Cue the dramatic, scary music, something Bernard Herrman-esque.
Add a voiceover from Rod Serling: “Imagine, if you will, a full venue, a hot new band, an energized audience, the latest technology everywhere - and - something unusual is about to happen.”
On two nights, two different mixers work the same show.
On the first night, sound is appalling. The mix is edgy, way too loud (cruising above 110 dB), muddled with no clarity defining vocals and instruments, and no musical separation.
All circuits are set to “stun” and the warp drive is at 11, the dilithium crystals are glowing like the surface of a supernova, there isn’t a peak or clip light that isn’t flashing, the drive racks are lit up like a 4th of July fireworks show.
And nobody with the sound crew or on stage seems to think anything is wrong.
Meanwhile, the audience is fleeing the scene in ever-increasing numbers, holding their ears.
They’d complain if they thought anyone could even hear them. And they’ll all remember this experience….
On the second night, things are dramatically different. As if by magic, the hard brittle edge is gone, vocal intelligibility is right on, maximum SPL rides up and down in the 90 dB-100 dB range, taking advantage of the natural dynamics of the music.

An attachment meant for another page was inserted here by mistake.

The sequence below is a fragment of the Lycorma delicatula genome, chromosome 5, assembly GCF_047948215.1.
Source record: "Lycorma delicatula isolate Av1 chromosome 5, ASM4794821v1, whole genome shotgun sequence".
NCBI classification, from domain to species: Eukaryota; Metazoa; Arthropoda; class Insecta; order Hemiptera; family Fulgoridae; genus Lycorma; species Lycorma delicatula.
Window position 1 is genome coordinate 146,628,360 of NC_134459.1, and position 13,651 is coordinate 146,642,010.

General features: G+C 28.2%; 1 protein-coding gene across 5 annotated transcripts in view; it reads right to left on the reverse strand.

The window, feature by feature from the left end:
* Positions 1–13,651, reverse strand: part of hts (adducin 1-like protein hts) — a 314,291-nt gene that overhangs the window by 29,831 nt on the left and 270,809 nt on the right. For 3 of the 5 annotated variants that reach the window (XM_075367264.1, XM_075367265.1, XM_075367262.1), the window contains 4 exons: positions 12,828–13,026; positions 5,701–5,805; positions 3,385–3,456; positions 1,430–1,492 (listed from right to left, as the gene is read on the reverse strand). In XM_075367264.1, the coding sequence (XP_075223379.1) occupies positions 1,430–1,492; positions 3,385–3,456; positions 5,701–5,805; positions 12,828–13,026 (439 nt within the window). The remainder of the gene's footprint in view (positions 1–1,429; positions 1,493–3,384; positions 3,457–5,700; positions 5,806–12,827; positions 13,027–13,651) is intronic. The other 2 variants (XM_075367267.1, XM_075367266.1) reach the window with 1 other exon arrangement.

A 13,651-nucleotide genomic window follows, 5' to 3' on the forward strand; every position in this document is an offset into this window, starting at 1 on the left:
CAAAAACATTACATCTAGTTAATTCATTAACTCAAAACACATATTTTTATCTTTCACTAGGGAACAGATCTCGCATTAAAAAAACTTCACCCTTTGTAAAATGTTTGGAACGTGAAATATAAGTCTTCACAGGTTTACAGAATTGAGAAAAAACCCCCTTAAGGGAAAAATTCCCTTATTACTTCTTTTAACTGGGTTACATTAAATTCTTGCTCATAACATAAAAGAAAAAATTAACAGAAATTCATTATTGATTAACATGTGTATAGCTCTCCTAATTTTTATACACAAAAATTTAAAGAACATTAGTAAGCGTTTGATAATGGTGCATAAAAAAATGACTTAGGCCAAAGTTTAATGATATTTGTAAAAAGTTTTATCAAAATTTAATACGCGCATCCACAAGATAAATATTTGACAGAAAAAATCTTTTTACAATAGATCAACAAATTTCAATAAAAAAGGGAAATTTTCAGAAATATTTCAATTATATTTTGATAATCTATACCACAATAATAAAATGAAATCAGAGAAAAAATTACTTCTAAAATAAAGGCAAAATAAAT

Having enjoyed the full show, the audience walks contentedly to their cars, talking about the great performance. And they’ll all remember this experience….
From one show to the next, did some alien life form beam down to the venue and change the system set-up? Was a whole new rig put into place overnight?
Nope. It’s exactly the same.
What did change is the individual responsible for the house sound mix. The hardware doesn’t decide on it’s own to go to maximum output power.
It can’t make the decision to drive every input to the edge of disaster and force all the warning indicators to illuminate.
Rather, it takes a set of hands and a pair of ears to make this happen, involving conscious choices to move the knobs and slide the faders, push the buttons and set the dials.